ASP.NET session state and authentication

A few weeks after rebuilding a security implementation of an existing ASP.NET webforms system, I got a call from my client saying one of their customers lost their in-session data and was confronted with defaults from the system. A quick look at the logs showed the customer in this case had left the system idle for a while, then returned after a session timeout had occured. As expected the user was redirected to the logon screen, but managed somehow to get back into the system bypassing the logon (although of course not as a different user).

Explanation

After some research looking into the configuration I found the installation of a third-party component we used in the system had added a line to the web.config:

<sessionState timeout=”20” …….

As for the authentication, the system used ASP.NET forms authentication with the default timeout, which is 30 minutes. At this point it is important to realize that ASP.NET authentication is not connected to a particular session. ASP.NET configured for forms authentication creates an authentication ticket with a timeout that is usually stored in an authentication cookie (with default name “.ASPXAUTH”). Setting the timeout on the forms authentication does NOT set the session timeout, something that is often misunderstood or overlooked in ASP.NET applications.

Apparently the user in this case had a session timeout but after being redirected to the logon page used the browser’s back button BEFORE the authentication timeout occured. The difference between session state timeout and authentication timeout had left a 10 minute window where a user without a session was still authenticated. Since the user still had a valid authentication ticket, the system just created a new session but of course the previously stored session information was lost, presenting the user with default settings.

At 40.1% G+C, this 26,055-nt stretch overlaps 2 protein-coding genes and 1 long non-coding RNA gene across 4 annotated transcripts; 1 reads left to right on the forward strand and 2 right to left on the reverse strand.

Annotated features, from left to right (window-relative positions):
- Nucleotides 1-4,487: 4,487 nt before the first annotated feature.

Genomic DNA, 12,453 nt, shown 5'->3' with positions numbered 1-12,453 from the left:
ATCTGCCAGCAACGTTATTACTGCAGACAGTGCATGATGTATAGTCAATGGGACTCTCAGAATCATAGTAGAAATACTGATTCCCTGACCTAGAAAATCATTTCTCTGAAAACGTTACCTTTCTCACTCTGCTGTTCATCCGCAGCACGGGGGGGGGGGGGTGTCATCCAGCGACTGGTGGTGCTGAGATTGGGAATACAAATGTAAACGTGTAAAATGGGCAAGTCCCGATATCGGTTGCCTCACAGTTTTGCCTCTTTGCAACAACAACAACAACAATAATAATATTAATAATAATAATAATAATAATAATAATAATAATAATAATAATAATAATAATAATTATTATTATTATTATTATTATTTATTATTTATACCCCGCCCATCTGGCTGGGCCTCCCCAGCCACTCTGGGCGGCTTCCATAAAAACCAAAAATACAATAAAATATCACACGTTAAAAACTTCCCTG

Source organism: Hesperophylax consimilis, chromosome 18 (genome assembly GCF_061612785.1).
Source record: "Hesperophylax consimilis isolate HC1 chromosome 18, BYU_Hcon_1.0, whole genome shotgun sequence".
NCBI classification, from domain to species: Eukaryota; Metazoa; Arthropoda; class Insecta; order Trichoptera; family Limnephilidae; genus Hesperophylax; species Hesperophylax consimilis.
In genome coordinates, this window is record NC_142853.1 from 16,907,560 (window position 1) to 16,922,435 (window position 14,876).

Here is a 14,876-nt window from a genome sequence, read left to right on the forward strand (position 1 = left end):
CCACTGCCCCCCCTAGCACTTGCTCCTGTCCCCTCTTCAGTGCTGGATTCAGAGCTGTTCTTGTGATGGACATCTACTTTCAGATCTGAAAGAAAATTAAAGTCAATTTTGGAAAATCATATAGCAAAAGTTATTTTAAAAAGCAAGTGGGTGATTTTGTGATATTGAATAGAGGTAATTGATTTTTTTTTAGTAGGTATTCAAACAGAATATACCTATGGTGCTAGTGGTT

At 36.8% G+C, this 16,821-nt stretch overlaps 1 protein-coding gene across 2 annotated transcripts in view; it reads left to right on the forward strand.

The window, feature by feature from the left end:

Synchronize session and authentication

To avoid the above situation from happening, first of all set the authentication timeout and the session timeout to at least the same values. By default authentication uses a sliding expiration unless configured not to, meaning the counter is reset on user activity (but not necessarily after each request). For session state this is always the case.

Depending on your requirements you can choose a strategy to avoid getting sessions out of sync with authentication. One way is to just reinitialize the session if it was expired and the user is still logged in. This is easy if no or little information is kept in relation to the session. Another way is to make sure session ending does end the authentication and vice versa.

Part 1: end authentication when session is expired

To implement ending the authentication after session expiration, first make sure the session sticks by entering something into it, otherwise the session will get renewed on every request. To do this, directly after authenticating the user store the session ID in a session variable. So in a logon form (ASP.NET webforms) or ASP.NET MVC controller it will look something like:

...
//Authentication, validation etc.
....

FormsAuthentication.SetAuthCookie(UserName, false);
Session["__MyAppSession"] = Session.SessionID;
..

Since we are going to bind our authentication to the session, it is pointless to set the createPersistentCookie parameter to true of course.